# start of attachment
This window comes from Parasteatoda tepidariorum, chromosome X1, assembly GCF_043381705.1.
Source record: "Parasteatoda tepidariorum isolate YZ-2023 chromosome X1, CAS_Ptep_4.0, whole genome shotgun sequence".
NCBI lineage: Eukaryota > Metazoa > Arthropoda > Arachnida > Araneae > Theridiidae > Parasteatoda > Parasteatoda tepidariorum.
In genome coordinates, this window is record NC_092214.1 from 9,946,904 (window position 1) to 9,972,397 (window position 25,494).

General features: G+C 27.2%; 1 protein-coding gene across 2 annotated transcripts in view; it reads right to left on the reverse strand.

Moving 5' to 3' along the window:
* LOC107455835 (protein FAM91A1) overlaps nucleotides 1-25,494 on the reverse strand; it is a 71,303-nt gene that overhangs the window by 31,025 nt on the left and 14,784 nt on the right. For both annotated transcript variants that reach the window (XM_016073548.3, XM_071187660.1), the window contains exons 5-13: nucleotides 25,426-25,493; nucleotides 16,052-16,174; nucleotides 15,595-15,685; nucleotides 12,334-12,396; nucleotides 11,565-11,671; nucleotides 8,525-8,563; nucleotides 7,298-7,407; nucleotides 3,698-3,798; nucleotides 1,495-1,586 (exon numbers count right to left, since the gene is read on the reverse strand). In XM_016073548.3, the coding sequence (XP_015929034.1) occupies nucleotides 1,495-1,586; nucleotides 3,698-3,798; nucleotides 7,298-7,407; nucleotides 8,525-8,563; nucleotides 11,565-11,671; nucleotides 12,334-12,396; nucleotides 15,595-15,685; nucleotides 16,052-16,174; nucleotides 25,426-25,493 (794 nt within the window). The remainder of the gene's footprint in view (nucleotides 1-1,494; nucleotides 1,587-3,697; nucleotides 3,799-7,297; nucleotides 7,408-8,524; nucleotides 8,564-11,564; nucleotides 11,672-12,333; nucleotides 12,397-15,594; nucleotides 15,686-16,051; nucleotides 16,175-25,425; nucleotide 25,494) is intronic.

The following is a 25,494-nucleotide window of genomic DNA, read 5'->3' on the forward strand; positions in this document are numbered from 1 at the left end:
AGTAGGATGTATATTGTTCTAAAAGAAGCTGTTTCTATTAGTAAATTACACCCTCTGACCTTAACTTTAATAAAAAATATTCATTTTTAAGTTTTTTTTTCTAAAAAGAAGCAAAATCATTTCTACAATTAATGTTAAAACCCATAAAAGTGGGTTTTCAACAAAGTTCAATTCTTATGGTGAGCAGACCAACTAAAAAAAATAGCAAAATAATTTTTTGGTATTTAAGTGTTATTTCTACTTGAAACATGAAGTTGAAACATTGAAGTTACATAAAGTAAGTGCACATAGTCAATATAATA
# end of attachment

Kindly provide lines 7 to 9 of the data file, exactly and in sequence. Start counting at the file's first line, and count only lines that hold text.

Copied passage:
* LOC107455835 (protein FAM91A1) overlaps nucleotides 1-25,494 on the reverse strand; it is a 71,303-nt gene that overhangs the window by 31,025 nt on the left and 14,784 nt on the right. For both annotated transcript variants that reach the window (XM_016073548.3, XM_071187660.1), the window contains exons 5-13: nucleotides 25,426-25,493; nucleotides 16,052-16,174; nucleotides 15,595-15,685; nucleotides 12,334-12,396; nucleotides 11,565-11,671; nucleotides 8,525-8,563; nucleotides 7,298-7,407; nucleotides 3,698-3,798; nucleotides 1,495-1,586 (exon numbers count right to left, since the gene is read on the reverse strand). In XM_016073548.3, the coding sequence (XP_015929034.1) occupies nucleotides 1,495-1,586; nucleotides 3,698-3,798; nucleotides 7,298-7,407; nucleotides 8,525-8,563; nucleotides 11,565-11,671; nucleotides 12,334-12,396; nucleotides 15,595-15,685; nucleotides 16,052-16,174; nucleotides 25,426-25,493 (794 nt within the window). The remainder of the gene's footprint in view (nucleotides 1-1,494; nucleotides 1,587-3,697; nucleotides 3,799-7,297; nucleotides 7,408-8,524; nucleotides 8,564-11,564; nucleotides 11,672-12,333; nucleotides 12,397-15,594; nucleotides 15,686-16,051; nucleotides 16,175-25,425; nucleotide 25,494) is intronic.

The following is a 25,494-nucleotide window of genomic DNA, read 5'->3' on the forward strand; positions in this document are numbered from 1 at the left end:
AGTAGGATGTATATTGTTCTAAAAGAAGCTGTTTCTATTAGTAAATTACACCCTCTGACCTTAACTTTAATAAAAAATATTCATTTTTAAGTTTTTTTTTCTAAAAAGAAGCAAAATCATTTCTACAATTAATGTTAAAACCCATAAAAGTGGGTTTTCAACAAAGTTCAATTCTTATGGTGAGCAGACCAACTAAAAAAAATAGCAAAATAATTTTTTGGTATTTAAGTGTTATTTCTACTTGAAACATGAAGTTGAAACATTGAAGTTACATAAAGTAAGTGCACATAGTCAATATAATA